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Southern Historical Society Papers, Volume 24. (ed. Reverend J. William Jones), chapter 1.1 (search)
have the distinguished honor of claiming Burgwyn and Pettigrew among her sons? The following figures from Colonel Fox, give the absolute losses of the twenty-seven Confederate regiments that suffered most at Gettysburg: RegimentBrigadeDivisionKilledWoundedMissingTotal 26th N. C Pettigrew'sHeth's86502120708 42d MissDavis'Heth's60205265 2d MissDavis'Heth's49183232 11th N. CPettigrew'sHeth's50159209 45th N. CDaniel'sRodes'46173219 17th MissBarksdale'sMcLaws'40160200 14th S. CGregg'sPender's262206252 11th MissDavis'Heth's32170202 55th N. CDavis'Heth's39159198 11th Ga G. T. Anderson'sHood's32162194 38th Va Armistead'sPickett's23147170 6th N. CHoke'sEarly's2013121172 13th MissBarksdale'sMcLaws'28137165 8th AlaWilcox'sAnderson's.22139161 47th N. CPettigrew'sHeth's21140161 3d N. CStewart'sJohnson's29127156 2d N. C. BatDaniel'sRodes'29124153 2d S. C.Kershaw'sMcLaws'271252154 52d N. CPettigrew'sHeth's33114147 5th N. CIverson'sRodes'31112143 32d N. CDaniel'sHeth's261161
Southern Historical Society Papers, Volume 24. (ed. Reverend J. William Jones), chapter 1.28 (search)
hen, on looking to the left of our line, I saw a Confederate division (Rodes') come off the Carlisle road and form battle line to aid us, while looking back I saw Pender's Division coming up the pike in our rear. Heth's Division had suffered the loss of two-thirds of Archer's Brigade and some loss in sweeping back the Federal infad westward. The guard told me that General Early threw a skirmish line around these and captured them as they were flying in disorder before Rodes', Heth's and Pender's Divisions. There were about 5,000 prisoners. I looked down and saw a level valley in which Gettysburg lay and could distinguish Early's Division forming linen too late to defeat and drive the enemy from their position. All honor is due General Heth and his noble division for pressing the enemy and enabling Rodes and Pender and Early to secure a severely-fought battle. The cause of surprise was want of cavalry but the cause of battle was that the Federal corps commander had seized t
Southern Historical Society Papers, Volume 24. (ed. Reverend J. William Jones), chapter 1.48 (search)
iments, and placed under the command of Brigadier-General Wm. D. Pender, in the division of General A. P. Hill. were driven back by overwhelming numbers. And General Pender: My men fought nobly and maintained their grounJackson's Corps formed the right of Lee's army, and Pender's Brigade was on the left of A. P. Hill's Division nd next day commanded the skirmish line in front of Pender's Brigade. He was ably seconded by Captain Laban O the enemy's skirmishers on the brigade front. General Pender was wounded, and his aide-de-camp, Lieutenant Sgiment, Colonel Alfred M. Scales, had been added to Pender's Brigade. The winter of 1862-3 was passed in piampaign of 1863 and Gettysburg with credit. General Wm. D. Pender had been made a major-general and was now ine was part of General I. R. Trimble's Division, General Pender having been mortally wounded in support of Hethd been assigned to the command of the division, General Pender having died of the wound received at Gettysburg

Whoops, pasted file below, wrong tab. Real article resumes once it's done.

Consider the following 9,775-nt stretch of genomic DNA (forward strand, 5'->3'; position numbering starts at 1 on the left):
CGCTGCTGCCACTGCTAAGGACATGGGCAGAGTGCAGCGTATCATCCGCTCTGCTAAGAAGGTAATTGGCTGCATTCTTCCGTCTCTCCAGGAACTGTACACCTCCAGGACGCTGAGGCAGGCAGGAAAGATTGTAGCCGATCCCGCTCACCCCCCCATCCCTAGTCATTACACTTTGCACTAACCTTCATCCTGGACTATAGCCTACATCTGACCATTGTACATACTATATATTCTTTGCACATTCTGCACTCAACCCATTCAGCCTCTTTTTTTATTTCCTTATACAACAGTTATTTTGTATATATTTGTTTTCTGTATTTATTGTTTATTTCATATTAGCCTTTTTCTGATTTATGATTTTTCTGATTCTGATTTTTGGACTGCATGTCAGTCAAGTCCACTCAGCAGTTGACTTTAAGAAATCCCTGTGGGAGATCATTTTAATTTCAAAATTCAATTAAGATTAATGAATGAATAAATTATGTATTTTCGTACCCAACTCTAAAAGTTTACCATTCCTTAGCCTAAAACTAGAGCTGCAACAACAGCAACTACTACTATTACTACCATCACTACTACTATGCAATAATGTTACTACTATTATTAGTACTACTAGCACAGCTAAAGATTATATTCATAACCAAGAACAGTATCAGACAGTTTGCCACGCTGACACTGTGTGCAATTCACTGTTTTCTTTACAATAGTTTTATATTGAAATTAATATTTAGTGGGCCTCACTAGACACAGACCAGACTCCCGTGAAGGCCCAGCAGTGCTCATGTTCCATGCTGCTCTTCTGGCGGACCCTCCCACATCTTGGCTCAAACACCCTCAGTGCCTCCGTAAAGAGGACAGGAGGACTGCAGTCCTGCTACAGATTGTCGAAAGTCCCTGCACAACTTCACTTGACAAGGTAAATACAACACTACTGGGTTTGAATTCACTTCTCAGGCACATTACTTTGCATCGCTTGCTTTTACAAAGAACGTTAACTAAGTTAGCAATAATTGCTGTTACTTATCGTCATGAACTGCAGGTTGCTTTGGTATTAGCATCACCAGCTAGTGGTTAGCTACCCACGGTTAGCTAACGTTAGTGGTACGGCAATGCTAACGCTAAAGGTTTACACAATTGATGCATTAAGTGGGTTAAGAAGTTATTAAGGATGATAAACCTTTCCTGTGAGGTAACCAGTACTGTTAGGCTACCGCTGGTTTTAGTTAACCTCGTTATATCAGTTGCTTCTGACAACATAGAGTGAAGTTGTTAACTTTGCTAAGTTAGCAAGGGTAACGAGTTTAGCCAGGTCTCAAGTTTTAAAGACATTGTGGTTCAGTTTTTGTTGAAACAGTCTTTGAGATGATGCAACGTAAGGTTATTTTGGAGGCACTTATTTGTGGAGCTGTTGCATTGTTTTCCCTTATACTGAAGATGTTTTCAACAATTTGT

Southern Historical Society Papers, Volume 24. (ed. Reverend J. William Jones), chapter 1.49 (search)
ffective at the opening of the campaign, and reports his loss in the battles about Manassas at 631; his brigade was also engaged at South Mountain and could not have exceeded 1,500. General D. H. Hill says: My ranks had been diminished by some additional straggling, and the morning of the 17th I had but 3,000 infantry. * * In the meantime, General R. H. Anderson reported to me with some 3,000 or 4,000 men. General A. P. Hill's command consisted of the brigades of Branch, Gregg, Archer, Pender, and Brockenborough. He states the strength of the first three at 2,000. The other two were smaller, but allowing the average, say of 700, for each and we have for the division a total effective of 3,400. General McLaws reports in detail the effective strength of his four brigades carried into action as 2,893. General J. G. Walker, who commanded his own and Ransom's Brigades, does not report his strength. General Ransom puts his effective strength at 1,600, and I have his authority